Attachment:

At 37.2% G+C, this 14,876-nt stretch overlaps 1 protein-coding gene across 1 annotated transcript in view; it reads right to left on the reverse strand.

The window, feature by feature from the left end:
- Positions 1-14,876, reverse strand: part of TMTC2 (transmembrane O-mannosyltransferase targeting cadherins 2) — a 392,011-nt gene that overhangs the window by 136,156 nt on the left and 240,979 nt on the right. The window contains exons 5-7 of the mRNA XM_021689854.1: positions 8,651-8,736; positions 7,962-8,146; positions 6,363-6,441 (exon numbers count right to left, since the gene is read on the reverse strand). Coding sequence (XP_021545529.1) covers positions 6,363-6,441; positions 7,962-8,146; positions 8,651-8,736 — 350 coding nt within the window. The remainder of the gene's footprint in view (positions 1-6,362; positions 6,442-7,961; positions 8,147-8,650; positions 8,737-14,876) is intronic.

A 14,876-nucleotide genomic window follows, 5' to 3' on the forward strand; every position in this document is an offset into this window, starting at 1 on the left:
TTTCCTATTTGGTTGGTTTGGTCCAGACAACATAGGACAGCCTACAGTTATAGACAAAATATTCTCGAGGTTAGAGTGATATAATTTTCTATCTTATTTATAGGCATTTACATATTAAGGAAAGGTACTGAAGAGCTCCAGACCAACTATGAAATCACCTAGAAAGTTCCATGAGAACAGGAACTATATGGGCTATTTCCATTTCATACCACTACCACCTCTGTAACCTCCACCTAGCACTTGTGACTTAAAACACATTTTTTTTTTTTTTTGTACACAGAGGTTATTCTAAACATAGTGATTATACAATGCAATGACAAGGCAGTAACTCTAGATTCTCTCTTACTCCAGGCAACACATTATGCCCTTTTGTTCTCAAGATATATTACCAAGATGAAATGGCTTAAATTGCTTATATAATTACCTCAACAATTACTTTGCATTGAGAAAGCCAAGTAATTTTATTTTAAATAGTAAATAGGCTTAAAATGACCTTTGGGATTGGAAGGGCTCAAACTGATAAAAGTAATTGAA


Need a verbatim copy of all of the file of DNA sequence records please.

At 37.2% G+C, this 14,876-nt stretch overlaps 1 protein-coding gene across 1 annotated transcript in view; it reads right to left on the reverse strand.

The window, feature by feature from the left end:
- Positions 1-14,876, reverse strand: part of TMTC2 (transmembrane O-mannosyltransferase targeting cadherins 2) — a 392,011-nt gene that overhangs the window by 136,156 nt on the left and 240,979 nt on the right. The window contains exons 5-7 of the mRNA XM_021689854.1: positions 8,651-8,736; positions 7,962-8,146; positions 6,363-6,441 (exon numbers count right to left, since the gene is read on the reverse strand). Coding sequence (XP_021545529.1) covers positions 6,363-6,441; positions 7,962-8,146; positions 8,651-8,736 — 350 coding nt within the window. The remainder of the gene's footprint in view (positions 1-6,362; positions 6,442-7,961; positions 8,147-8,650; positions 8,737-14,876) is intronic.

A 14,876-nucleotide genomic window follows, 5' to 3' on the forward strand; every position in this document is an offset into this window, starting at 1 on the left:
TTTCCTATTTGGTTGGTTTGGTCCAGACAACATAGGACAGCCTACAGTTATAGACAAAATATTCTCGAGGTTAGAGTGATATAATTTTCTATCTTATTTATAGGCATTTACATATTAAGGAAAGGTACTGAAGAGCTCCAGACCAACTATGAAATCACCTAGAAAGTTCCATGAGAACAGGAACTATATGGGCTATTTCCATTTCATACCACTACCACCTCTGTAACCTCCACCTAGCACTTGTGACTTAAAACACATTTTTTTTTTTTTTTGTACACAGAGGTTATTCTAAACATAGTGATTATACAATGCAATGACAAGGCAGTAACTCTAGATTCTCTCTTACTCCAGGCAACACATTATGCCCTTTTGTTCTCAAGATATATTACCAAGATGAAATGGCTTAAATTGCTTATATAATTACCTCAACAATTACTTTGCATTGAGAAAGCCAAGTAATTTTATTTTAAATAGTAAATAGGCTTAAAATGACCTTTGGGATTGGAAGGGCTCAAACTGATAAAAGTAATTGAA